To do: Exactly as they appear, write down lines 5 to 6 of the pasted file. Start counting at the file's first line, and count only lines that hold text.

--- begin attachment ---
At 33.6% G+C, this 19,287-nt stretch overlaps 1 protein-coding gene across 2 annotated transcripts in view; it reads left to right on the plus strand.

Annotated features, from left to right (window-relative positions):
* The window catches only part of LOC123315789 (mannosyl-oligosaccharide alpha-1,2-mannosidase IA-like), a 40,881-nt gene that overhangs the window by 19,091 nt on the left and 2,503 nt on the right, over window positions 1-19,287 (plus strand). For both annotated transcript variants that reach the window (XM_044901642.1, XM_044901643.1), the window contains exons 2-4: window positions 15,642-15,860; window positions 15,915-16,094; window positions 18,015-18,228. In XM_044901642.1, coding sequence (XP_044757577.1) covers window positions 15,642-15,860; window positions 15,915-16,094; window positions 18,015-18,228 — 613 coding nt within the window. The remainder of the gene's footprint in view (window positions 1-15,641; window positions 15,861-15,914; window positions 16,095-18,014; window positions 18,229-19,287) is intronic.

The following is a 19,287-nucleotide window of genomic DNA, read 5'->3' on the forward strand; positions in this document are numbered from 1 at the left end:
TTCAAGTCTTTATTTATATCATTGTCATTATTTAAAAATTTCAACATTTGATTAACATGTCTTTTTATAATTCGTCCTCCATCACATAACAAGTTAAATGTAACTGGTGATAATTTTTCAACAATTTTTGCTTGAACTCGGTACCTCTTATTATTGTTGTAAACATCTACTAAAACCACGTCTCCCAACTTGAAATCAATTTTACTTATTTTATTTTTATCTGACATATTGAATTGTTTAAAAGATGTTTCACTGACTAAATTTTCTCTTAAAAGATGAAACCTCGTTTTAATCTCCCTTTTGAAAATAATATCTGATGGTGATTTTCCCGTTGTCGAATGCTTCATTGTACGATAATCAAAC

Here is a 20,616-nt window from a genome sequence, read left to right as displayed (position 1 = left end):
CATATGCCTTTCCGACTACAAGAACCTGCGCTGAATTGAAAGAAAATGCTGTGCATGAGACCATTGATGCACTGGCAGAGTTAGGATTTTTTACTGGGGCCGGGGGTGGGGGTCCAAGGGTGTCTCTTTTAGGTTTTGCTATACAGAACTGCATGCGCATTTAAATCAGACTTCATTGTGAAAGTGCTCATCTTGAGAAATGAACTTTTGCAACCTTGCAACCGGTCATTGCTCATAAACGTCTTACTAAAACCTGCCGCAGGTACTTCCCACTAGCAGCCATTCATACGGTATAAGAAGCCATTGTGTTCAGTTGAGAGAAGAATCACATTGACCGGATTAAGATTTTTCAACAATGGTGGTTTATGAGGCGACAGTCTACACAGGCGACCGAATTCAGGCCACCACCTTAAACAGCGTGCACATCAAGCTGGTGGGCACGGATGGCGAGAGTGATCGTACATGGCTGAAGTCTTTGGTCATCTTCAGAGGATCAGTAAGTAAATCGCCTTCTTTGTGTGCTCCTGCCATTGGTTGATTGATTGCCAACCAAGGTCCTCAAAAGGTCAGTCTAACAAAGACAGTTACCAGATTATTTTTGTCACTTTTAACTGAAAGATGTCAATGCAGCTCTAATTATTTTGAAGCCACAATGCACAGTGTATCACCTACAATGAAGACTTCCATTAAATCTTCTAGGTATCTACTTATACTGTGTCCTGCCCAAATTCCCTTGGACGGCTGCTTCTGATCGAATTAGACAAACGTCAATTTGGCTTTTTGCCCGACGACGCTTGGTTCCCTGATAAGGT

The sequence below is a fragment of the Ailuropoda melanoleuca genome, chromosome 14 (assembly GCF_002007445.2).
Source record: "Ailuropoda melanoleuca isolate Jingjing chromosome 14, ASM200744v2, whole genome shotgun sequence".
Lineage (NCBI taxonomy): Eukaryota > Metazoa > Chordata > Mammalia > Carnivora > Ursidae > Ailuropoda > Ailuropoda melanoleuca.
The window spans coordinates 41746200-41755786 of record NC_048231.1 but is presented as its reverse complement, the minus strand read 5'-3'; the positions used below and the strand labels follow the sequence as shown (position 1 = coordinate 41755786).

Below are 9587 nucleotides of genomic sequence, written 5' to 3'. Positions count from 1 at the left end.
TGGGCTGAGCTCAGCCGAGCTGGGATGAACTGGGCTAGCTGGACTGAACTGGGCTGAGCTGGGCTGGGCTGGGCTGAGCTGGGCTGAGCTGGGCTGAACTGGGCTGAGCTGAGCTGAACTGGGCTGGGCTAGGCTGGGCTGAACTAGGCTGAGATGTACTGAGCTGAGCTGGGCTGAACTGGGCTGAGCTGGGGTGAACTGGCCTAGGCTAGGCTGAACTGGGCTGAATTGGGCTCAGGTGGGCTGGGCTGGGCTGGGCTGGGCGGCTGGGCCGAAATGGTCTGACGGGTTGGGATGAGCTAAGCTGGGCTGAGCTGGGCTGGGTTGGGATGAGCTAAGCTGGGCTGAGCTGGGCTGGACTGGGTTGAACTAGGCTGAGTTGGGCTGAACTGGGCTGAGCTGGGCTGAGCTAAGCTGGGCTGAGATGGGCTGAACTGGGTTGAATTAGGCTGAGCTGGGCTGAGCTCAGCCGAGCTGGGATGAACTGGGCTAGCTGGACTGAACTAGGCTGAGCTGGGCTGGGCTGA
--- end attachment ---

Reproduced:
TTCAAGTCTTTATTTATATCATTGTCATTATTTAAAAATTTCAACATTTGATTAACATGTCTTTTTATAATTCGTCCTCCATCACATAACAAGTTAAATGTAACTGGTGATAATTTTTCAACAATTTTTGCTTGAACTCGGTACCTCTTATTATTGTTGTAAACATCTACTAAAACCACGTCTCCCAACTTGAAATCAATTTTACTTATTTTATTTTTATCTGACATATTGAATTGTTTAAAAGATGTTTCACTGACTAAATTTTCTCTTAAAAGATGAAACCTCGTTTTAATCTCCCTTTTGAAAATAATATCTGATGGTGATTTTCCCGTTGTCGAATGCTTCATTGTACGATAATCAAAC

Here is a 20,616-nt window from a genome sequence, read left to right as displayed (position 1 = left end):